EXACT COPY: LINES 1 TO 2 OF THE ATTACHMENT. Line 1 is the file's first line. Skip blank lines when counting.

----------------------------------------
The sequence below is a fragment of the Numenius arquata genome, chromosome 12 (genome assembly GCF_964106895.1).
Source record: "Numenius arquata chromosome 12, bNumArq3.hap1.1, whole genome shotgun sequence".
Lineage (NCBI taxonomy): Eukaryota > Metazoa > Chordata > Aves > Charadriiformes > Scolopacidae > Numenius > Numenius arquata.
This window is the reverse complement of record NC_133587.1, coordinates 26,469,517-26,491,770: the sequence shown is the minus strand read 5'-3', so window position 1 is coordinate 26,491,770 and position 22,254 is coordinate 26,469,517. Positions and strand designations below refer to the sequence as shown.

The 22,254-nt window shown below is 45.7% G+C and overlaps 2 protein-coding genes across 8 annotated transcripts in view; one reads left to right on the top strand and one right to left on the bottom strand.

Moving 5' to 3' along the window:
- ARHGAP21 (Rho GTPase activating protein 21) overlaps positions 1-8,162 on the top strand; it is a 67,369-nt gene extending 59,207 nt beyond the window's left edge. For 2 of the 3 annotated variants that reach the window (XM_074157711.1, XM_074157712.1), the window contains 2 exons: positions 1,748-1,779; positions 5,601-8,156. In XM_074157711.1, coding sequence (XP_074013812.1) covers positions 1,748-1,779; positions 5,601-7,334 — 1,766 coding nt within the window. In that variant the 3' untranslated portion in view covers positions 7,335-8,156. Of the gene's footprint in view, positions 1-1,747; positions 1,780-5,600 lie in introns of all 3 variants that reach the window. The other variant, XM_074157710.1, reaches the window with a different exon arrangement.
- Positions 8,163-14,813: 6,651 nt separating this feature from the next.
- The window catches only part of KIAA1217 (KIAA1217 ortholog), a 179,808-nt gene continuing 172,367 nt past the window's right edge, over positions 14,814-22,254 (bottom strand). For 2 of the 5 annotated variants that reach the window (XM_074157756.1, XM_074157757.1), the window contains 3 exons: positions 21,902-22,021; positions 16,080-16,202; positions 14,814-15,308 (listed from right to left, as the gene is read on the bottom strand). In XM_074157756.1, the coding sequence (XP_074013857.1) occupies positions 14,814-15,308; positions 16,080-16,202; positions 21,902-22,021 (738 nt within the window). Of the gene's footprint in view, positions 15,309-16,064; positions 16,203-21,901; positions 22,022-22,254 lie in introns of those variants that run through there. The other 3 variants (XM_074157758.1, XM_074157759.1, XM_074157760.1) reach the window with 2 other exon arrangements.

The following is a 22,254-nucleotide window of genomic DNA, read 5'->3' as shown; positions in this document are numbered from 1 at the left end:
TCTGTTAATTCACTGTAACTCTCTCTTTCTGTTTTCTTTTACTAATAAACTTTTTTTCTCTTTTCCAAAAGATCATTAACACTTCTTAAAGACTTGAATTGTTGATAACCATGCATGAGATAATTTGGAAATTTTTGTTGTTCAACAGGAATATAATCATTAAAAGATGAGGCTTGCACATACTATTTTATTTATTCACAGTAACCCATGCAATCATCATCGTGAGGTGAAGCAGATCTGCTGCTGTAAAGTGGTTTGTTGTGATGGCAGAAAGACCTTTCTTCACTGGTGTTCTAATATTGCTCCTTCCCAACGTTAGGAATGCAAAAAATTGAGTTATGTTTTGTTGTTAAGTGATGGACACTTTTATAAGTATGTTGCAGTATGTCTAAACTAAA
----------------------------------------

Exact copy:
The sequence below is a fragment of the Numenius arquata genome, chromosome 12 (genome assembly GCF_964106895.1).
Source record: "Numenius arquata chromosome 12, bNumArq3.hap1.1, whole genome shotgun sequence".